Set in the sleepy little town of Nawalgarh, the Bhagat haveli is one of the most exquisite havelis in this rather mysterious town with an illustrious past. Considered by many as the Florence of the east. Nawalgarh is the home town to a number of India’s largest and most well off marwari business families such as the Poddars, Goenkas, Morarkas, Bhagats and so on and henceforth.
The Bhagat Haveli was the erstwhile residence of the influential Bhagat business family who were based out of Nawalgarh. The haveli was built by the late Bansidhar Bhagat the patron of the Bhagat family to establish their presence and represent with pride their influence in the region. Thus, the haveli is a luxurious complex which boasts of a multitude of delicate frescoes. With a built up area of 8400 sq ft, the haveli comprises of two courtyards, baithaks, rasois, parindas, nishernis, duchhatis, sals and a well developed terrace. All in all the haveli is a provides a great preview of not only the patrons family but also of the political, social and the economic set up of the time.
Our trip to this rather mysterious and exotic monument was on the premise of a measure drawing expedition of the age old haveli. While on our adventure, we reopened rooms which were closed for at least a century, fought our way through bats and crept and crawled to each corner of the building to discover its inner most secrets. We even discovered some letters dating back more than a hundred years.
The Bhagat haveli boasts of a number of features. Some are generic while the other are specific to this distinct haveli. Below listed are just some of the features of the haveli are as follows-
Double Height Columns in the Inner Courtyard-
A feature which is distinct in the Bhagat haveli is the double heightened columns. This feature cannot be seen in any havelis of the area. The columns are carved exquisitely to add the richness of the decor of the haveli. The stone columns are thus an indispensable part of the design of the haveli.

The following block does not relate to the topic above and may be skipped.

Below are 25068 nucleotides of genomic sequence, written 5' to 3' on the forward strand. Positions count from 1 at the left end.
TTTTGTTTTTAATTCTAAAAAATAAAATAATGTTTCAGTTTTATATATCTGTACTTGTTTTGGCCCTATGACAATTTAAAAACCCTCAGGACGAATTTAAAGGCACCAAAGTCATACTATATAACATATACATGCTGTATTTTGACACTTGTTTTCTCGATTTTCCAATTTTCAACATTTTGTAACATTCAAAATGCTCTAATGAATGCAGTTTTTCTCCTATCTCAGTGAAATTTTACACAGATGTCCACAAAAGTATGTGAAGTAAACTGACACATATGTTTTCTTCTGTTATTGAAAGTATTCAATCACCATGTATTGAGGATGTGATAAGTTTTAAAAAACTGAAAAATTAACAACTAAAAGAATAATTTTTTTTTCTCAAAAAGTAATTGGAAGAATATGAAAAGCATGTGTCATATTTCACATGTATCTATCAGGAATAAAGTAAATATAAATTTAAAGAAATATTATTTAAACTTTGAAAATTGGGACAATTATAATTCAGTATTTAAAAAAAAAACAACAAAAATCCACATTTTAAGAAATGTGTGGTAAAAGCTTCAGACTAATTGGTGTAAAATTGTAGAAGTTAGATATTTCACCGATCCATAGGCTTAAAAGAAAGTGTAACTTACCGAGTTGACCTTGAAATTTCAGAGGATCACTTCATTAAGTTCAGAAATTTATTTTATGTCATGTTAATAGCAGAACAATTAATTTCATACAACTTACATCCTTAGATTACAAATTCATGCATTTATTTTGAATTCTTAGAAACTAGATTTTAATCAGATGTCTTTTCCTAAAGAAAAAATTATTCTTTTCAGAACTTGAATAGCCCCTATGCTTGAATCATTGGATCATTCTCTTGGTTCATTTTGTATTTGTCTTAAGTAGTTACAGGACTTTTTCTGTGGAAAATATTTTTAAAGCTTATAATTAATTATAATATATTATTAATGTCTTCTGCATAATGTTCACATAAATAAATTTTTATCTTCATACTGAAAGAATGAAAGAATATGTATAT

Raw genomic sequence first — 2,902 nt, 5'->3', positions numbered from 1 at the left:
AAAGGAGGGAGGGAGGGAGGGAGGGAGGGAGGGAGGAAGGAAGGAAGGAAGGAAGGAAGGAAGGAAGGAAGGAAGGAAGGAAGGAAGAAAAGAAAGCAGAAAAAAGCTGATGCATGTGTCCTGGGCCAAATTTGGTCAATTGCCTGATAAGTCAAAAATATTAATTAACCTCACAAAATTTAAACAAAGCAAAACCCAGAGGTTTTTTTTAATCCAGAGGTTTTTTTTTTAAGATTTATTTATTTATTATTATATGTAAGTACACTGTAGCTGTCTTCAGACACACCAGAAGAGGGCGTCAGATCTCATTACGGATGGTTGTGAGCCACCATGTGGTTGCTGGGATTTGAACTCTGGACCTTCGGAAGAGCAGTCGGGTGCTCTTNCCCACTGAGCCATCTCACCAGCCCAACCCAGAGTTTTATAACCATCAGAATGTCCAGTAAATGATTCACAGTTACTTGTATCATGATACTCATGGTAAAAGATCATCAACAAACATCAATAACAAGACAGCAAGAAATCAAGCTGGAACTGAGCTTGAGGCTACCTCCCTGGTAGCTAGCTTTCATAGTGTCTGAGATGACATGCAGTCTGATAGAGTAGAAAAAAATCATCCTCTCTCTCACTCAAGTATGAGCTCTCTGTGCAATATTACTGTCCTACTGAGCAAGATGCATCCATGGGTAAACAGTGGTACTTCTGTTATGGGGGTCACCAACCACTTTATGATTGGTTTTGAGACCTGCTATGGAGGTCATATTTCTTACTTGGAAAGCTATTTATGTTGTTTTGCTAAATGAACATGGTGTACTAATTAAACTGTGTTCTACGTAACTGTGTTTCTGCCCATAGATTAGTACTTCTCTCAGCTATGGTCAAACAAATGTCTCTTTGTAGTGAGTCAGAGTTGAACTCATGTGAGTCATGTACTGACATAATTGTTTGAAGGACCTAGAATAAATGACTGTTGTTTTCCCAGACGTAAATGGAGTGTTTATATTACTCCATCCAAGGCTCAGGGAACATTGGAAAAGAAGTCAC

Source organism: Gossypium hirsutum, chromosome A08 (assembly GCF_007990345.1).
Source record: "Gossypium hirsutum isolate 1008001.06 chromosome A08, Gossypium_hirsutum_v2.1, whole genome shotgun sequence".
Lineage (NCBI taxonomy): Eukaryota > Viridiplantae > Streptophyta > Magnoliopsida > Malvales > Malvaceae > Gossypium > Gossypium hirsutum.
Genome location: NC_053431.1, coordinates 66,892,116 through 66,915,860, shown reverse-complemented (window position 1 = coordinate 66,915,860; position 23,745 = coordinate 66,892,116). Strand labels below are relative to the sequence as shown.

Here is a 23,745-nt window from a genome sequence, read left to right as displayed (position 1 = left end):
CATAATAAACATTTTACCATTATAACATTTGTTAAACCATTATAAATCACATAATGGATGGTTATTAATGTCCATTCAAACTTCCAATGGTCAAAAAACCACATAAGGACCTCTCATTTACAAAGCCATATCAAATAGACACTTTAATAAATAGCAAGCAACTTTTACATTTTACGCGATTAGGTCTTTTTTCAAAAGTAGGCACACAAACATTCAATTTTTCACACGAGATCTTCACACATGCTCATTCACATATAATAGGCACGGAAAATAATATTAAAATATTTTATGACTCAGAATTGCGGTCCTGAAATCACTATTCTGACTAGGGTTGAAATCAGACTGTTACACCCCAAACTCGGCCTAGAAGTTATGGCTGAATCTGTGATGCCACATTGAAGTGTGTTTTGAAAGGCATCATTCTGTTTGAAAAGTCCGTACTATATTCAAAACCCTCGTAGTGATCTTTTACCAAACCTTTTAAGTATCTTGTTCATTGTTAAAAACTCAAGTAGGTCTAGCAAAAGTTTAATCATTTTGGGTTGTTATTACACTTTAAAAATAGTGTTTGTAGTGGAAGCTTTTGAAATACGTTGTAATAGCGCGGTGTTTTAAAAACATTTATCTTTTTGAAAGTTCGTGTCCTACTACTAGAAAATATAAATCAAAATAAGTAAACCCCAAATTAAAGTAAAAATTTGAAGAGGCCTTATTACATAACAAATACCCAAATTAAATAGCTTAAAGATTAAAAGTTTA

The entire haveli has been planned around the two outer and inner courtyards. The outer courtyard was meant for business while the inner one was for use by the family for leisure as well as for domestic chores. The height to width ration of the courtyard guarantees passive cooling as well as a shaded place to rest practically throughout the day.
The windows are placed in a manner to enhance the cross ventilation of the haveli. This ensures a cool built mass throughout the day and enables passive cooling. The interesting thing to be kept in mind is that while cross ventilation was kept in mind the privacy of the different areas of the haveli were not compromised.
The windows have been ingeniously designed to keep the adverse weather of the region out of the built mass. The windows are small and are inclined towards the interiors. This leads to the Bernoulli effect which cools the air entering the built form. The placement of the windows too has been done intelligently to provide cross ventilation and privacy at the same time.
The dhola system is a unique construction technique belonging to the Shekhawati region.
The haveli boasts of a number of exquisite frescoes ranging from the religious ones to the frescoes depicting the everyday life prevalent at that period of time. The frescoes displaying the technological advancements of the age, lifestyle of the ruling classes and the ones with south Asian influences are of particular interest.
Play of Levels-
The design of the haveli is such that it plays with a number of levels. The main reason which comes to mind for this is that the builders kept creating spaces and areas wherever they saw fit. For example, without exception all areas below the staircase are storage areas many a time at a mezzanine level. This also points out to the fact that the planning behind the havelis were not as well planned as we thought.
The thick walls of the haveli increase the thermal mass of the building. This increases the time lag for the heat to enter the building. This means that the haveli stays cool for the day and becomes warmer at night, leading to a comfortable environment.
Use of Mezzanine Level-
There are two mezzanine levels which have been provided in the haveli. One for the ground floor and one for the first floor. These levels have multiple uses such as for storage, for sleeping at night, to provide cross ventilation while maintaining privacy and so on and henceforth.
The drainage system of the haveli is extremely well planned. The slopes have designed in a manner that all the storm water is gradually transported to the public sewer or canals with the help of pipes, drains and so on and henceforth.